And I can almost see how he might have imagined that kids would be welcome. A kid probably would be welcomed at a similar event in Europe with the expectation that a parent would control the child during the event. Thing is, this isn’t Europe.
Unlike my friend, who made an understandable mistake, other people really do the sorts of things that Chef Achatz describes — bringing kids to movies, plays, concerts, and other places where it ought to be very obvious that the people in attendance need to remain silent and still for a relatively lengthy period of time. Kids just plain can’t do this. Very well-behaved kids, older than toddlers can behave appropriately in adult-oriented settings; infants obviously cannot possibly do it.
(Then there’s the converse question of what sorts of public entertainments are appropriate for kids to attend. I still remember seeing Braveheart in the theaters and several parents sitting nearby, some of whom where oblivious to their children screaming in very clear distress at the depictions of gruesome, graphic violence on the screen.)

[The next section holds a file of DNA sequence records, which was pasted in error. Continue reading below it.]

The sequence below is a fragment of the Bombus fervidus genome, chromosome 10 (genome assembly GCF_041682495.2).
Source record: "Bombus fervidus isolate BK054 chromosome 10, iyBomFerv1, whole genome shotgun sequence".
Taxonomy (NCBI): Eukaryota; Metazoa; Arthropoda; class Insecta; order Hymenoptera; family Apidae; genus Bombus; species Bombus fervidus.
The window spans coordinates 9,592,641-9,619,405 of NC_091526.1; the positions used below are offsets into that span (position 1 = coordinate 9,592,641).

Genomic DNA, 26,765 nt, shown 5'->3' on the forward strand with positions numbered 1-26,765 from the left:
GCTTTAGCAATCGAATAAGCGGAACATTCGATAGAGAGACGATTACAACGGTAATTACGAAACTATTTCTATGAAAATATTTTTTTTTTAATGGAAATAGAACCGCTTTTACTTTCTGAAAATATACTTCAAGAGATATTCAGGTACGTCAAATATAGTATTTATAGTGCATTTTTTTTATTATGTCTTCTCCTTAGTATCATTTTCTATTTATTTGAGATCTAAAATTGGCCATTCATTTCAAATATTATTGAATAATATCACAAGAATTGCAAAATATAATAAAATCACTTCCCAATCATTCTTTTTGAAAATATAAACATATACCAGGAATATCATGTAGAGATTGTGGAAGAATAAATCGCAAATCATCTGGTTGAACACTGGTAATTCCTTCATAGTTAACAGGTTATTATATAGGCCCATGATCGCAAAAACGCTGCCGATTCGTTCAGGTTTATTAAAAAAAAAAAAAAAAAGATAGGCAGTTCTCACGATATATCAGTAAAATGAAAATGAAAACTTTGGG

Now, it’s easy for me to complain and gripe and be irritated. I’ve no children of my own; I’ve not had to confront the frustration of having a child and still wanting to do grown-up things. Nor have I experienced being very much in love with my own children, and having the neurochemical haze that sort of love and protective instinct produces cloud my judgment about whether or not bringing that child to a particular event or venue is a good idea. I do notice that at least some — not all — parents of young children seem to have much more elastic ideas about what kinds of venues and events are appropriate for their children, expanding as their children come in to the world, and subsequently slowly dilating as their children age and acquire self-control. (I do not pretend that my own judgment about this subject has been inelastic over time, either.)